How to choose video conferencing software

Video meeting software has matured and become much more reliable, in part due to the rollout of high-speed internet connections for business and residential users.

Videoconferencing has come a long way in the past 10 years and, as part of the new normal, has grown even more sophisticated.

Remember Skype? A decade ago, most of us used Skype for international video calls, as well as clunky, early versions of Webex and GoToMeeting for corporate presentations.

In 2011, a start-up called Zoom challenged the corporate incumbents with up to 40 minutes of free videoconferencing that guests could join with a single click. Ten years later, in a pandemic that has turned video meetings into a daily activity, a “Zoom meeting” has become the new “Skype call”.

“Everyone now is just so videoed up,” says Kaisa Heikkila, digital analyst with audit, tax and consulting firm RSM Australia.

However, Zoom’s brand dominance may prove to be as tenuous as Skype’s. Well-funded contenders are emerging. Google has opened up its Google Meet videoconferencing platform, previously reserved for users of its productivity suite, Google Workspace (formerly G Suite and Google Apps).

In April 2020, Facebook launched Messenger Rooms for up to 50 people in a call. The tiled layout of participant videos – up to 16 on a desktop and eight on a mobile – resembles the design of Zoom.

The biggest story in video meetings, however, is Microsoft. The productivity giant added a videoconferencing and online chat tool, Microsoft Teams, to its cloud suite Microsoft 365 (previously Office 365) in 2017.

After a slow start, Teams’ usage has grown spectacularly. Microsoft CEO Satya Nadella revealed to investors in October last year that Microsoft Teams had 115 million daily active users, up by 50 per cent from six months before.

Together mode in Microsoft Teams.

This growth is following Zoom’s rise to 300 million daily meeting participants from just 10 million in December 2019. Google Meet has 100 million daily users.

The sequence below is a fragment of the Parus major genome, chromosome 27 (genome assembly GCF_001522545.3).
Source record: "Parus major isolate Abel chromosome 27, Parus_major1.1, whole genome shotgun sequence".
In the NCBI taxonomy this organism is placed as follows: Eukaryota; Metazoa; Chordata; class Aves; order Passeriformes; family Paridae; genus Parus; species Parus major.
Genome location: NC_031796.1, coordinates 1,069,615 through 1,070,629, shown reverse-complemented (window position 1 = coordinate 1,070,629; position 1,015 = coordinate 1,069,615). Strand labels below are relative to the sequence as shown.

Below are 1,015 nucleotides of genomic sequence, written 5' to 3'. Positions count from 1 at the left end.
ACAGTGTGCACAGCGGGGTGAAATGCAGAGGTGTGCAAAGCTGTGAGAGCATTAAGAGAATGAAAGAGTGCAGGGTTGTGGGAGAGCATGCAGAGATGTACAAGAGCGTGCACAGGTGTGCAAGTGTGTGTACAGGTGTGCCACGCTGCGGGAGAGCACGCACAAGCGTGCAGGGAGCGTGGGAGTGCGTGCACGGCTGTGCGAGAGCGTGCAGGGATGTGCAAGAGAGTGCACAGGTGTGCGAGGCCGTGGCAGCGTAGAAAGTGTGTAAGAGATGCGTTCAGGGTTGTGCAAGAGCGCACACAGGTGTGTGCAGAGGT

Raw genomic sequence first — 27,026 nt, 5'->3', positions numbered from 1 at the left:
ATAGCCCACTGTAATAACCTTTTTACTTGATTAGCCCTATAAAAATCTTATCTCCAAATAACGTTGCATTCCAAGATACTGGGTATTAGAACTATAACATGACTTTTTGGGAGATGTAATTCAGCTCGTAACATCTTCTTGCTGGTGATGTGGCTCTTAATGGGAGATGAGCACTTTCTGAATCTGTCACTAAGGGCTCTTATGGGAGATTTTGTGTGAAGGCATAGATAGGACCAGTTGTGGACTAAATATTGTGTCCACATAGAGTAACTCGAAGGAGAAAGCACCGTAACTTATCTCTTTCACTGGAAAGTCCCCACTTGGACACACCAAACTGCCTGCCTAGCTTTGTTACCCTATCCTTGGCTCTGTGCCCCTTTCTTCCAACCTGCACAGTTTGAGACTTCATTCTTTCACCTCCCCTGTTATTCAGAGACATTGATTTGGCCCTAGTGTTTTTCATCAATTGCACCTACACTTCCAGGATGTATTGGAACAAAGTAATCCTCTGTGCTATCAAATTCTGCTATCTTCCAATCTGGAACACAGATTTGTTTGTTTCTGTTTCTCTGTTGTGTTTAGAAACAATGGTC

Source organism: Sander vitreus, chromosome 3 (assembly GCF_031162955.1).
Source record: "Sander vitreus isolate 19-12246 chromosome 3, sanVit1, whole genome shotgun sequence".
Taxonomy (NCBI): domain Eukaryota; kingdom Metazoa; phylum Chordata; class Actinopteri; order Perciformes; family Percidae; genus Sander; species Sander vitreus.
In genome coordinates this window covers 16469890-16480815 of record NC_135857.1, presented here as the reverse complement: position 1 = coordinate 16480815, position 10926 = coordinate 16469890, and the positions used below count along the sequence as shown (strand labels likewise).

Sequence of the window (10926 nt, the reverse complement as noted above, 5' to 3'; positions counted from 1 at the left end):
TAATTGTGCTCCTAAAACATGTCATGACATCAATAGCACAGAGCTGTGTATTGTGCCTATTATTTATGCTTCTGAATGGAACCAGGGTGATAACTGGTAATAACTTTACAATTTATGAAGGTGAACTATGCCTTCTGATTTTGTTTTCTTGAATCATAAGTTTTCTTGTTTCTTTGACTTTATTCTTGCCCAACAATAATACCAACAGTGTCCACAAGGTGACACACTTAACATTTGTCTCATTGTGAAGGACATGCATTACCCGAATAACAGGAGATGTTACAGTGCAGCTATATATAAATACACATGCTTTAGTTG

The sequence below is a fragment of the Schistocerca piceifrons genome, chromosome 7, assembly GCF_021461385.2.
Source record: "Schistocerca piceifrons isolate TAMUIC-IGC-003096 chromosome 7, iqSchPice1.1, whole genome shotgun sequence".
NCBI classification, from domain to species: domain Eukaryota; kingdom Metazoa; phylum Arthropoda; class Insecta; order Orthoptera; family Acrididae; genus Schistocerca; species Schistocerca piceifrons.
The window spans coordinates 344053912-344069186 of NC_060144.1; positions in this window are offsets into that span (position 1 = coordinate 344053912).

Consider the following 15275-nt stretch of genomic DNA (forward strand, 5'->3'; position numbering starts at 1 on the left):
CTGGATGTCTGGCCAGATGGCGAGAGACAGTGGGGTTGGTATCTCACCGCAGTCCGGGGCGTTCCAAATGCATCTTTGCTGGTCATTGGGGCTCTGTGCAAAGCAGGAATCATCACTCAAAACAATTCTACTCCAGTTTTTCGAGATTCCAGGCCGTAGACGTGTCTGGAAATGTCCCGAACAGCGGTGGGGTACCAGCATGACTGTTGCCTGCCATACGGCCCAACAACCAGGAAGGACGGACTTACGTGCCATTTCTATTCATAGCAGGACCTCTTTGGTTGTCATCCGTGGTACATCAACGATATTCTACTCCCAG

These groups of daily users are not identical, however. Zoom and Google have had a lot of success in the education sector and among the general public. Meanwhile, the enormous business customer base of Microsoft Office users is helping Teams become the default corporate platform.

“I’m involved in lots of video meetings – a day doesn’t go past where I don’t have a Zoom or Teams meeting,” says Matt Paff, principal of software advisory firm Value Adders. “At the start of the year, I was having more Zoom meetings than Teams, but now I’m using Teams more than Zoom.”

Why the change? “I just think Teams has gotten better. During COVID-19, more and more people have adopted Microsoft 365 and all the licensing that comes with it. The larger corporations are all going to Teams,” says Paff.

Teams is, in fact, a chat platform for business with videoconferencing bolted on top. This means that chat conversations during a call can continue after the call has ended.

“Someone can send you a note saying thanks for being part of the meeting, even if you have dropped off the call,” Paff says.

Webex and GoToMeeting have had several refreshes to make them easier to use. However, they are mainly used by enterprises that bought them years ago, Paff says.

Heikkila, who recommends business software to clients, uses Zoom, Skype for Business, Microsoft Teams and Google Meet. Most RSM staff in Heikkila’s division use Microsoft Teams for internal meetings and Zoom for client meetings.

“People have personal tastes, and we have guidance from IT. It’s really up to the individual which tool they use to meet with a client,” Heikkila says.

Heikkila’s favourite Zoom feature is “breakout rooms” – the ability to divide attendees into mini-meetings to discuss a topic in greater detail, and then bring all attendees back to the original video meeting.